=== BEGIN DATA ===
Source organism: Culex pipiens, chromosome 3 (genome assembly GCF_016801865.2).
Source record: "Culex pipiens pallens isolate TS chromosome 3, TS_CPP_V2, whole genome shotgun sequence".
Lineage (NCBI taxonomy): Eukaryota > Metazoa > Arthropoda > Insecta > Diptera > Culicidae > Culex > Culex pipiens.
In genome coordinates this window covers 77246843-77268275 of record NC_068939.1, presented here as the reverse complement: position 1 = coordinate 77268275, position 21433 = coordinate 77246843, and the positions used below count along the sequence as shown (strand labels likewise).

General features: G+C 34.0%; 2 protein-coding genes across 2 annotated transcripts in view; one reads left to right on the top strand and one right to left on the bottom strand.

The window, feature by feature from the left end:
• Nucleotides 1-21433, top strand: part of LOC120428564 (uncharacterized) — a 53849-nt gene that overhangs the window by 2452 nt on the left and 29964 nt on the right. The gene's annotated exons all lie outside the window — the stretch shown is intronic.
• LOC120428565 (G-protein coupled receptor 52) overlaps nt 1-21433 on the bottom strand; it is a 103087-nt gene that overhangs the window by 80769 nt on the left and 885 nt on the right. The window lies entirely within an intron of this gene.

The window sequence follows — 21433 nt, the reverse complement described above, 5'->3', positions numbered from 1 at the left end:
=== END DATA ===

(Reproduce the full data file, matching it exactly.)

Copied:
Source organism: Culex pipiens, chromosome 3 (genome assembly GCF_016801865.2).
Source record: "Culex pipiens pallens isolate TS chromosome 3, TS_CPP_V2, whole genome shotgun sequence".
Lineage (NCBI taxonomy): Eukaryota > Metazoa > Arthropoda > Insecta > Diptera > Culicidae > Culex > Culex pipiens.
In genome coordinates this window covers 77246843-77268275 of record NC_068939.1, presented here as the reverse complement: position 1 = coordinate 77268275, position 21433 = coordinate 77246843, and the positions used below count along the sequence as shown (strand labels likewise).

General features: G+C 34.0%; 2 protein-coding genes across 2 annotated transcripts in view; one reads left to right on the top strand and one right to left on the bottom strand.

The window, feature by feature from the left end:
• Nucleotides 1-21433, top strand: part of LOC120428564 (uncharacterized) — a 53849-nt gene that overhangs the window by 2452 nt on the left and 29964 nt on the right. The gene's annotated exons all lie outside the window — the stretch shown is intronic.
• LOC120428565 (G-protein coupled receptor 52) overlaps nt 1-21433 on the bottom strand; it is a 103087-nt gene that overhangs the window by 80769 nt on the left and 885 nt on the right. The window lies entirely within an intron of this gene.

The window sequence follows — 21433 nt, the reverse complement described above, 5'->3', positions numbered from 1 at the left end: